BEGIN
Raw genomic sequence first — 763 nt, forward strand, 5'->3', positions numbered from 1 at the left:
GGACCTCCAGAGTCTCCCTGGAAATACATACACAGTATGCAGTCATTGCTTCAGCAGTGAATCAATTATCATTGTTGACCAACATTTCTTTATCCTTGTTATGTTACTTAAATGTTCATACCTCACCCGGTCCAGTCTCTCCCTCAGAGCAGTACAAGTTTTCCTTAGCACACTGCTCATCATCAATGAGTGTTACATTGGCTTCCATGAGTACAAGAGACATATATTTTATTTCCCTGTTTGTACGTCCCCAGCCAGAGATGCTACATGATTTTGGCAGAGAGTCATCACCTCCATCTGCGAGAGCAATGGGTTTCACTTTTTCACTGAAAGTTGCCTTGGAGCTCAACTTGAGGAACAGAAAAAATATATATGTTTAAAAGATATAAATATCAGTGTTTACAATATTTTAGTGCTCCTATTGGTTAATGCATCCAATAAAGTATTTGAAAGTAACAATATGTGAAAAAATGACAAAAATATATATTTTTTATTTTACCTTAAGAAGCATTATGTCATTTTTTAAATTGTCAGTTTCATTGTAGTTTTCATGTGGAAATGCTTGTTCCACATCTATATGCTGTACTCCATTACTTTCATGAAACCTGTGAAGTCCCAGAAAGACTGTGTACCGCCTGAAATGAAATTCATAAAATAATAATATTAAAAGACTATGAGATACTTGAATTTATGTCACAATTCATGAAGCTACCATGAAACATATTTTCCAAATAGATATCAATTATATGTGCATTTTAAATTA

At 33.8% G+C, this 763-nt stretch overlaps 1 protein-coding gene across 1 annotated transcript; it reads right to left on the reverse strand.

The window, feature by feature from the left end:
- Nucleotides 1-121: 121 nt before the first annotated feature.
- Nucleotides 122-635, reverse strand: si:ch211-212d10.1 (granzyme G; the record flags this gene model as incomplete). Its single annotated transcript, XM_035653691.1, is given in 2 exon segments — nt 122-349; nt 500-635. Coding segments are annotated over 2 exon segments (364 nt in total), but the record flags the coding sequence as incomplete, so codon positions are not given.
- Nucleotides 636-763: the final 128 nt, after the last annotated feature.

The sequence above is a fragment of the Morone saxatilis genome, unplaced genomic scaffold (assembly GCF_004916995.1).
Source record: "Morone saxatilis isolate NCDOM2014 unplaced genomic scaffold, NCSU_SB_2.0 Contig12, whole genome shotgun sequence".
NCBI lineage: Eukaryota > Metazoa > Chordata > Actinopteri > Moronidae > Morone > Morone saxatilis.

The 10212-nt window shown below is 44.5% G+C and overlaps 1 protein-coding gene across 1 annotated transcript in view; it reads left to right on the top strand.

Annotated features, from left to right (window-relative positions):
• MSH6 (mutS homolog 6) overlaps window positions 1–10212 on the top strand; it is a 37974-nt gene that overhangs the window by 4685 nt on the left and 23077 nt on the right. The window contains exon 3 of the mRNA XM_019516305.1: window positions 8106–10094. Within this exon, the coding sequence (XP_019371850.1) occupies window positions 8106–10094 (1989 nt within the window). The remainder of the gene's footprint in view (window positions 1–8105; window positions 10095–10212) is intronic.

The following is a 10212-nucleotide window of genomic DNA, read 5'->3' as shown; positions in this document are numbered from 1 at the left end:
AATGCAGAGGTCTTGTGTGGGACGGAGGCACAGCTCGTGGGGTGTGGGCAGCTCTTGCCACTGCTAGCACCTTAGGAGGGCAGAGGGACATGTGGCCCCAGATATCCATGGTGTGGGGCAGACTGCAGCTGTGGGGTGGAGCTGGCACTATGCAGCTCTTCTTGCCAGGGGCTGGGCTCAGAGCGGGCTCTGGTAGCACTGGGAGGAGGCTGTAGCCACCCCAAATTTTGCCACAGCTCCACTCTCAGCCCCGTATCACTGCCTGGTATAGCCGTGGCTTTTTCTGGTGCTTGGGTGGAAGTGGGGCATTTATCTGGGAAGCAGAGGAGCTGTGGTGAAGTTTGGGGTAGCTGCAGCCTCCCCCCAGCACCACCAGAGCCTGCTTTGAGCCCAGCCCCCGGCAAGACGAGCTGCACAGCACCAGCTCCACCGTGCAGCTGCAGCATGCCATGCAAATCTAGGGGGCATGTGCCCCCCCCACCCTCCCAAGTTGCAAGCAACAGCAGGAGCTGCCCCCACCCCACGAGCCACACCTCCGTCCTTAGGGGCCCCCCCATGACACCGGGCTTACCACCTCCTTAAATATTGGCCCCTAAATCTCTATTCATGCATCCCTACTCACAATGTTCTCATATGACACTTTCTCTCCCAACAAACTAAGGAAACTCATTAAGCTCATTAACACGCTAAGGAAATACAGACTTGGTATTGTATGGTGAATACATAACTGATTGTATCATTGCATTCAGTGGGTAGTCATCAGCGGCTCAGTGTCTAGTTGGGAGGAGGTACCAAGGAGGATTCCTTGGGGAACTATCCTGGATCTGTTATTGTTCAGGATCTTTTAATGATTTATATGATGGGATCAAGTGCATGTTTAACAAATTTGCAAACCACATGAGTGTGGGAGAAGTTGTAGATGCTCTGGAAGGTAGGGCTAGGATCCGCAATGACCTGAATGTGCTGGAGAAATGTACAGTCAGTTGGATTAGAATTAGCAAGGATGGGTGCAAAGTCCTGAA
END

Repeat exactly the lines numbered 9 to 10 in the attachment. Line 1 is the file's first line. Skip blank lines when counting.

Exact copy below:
Source record: "Morone saxatilis isolate NCDOM2014 unplaced genomic scaffold, NCSU_SB_2.0 Contig12, whole genome shotgun sequence".
NCBI lineage: Eukaryota > Metazoa > Chordata > Actinopteri > Moronidae > Morone > Morone saxatilis.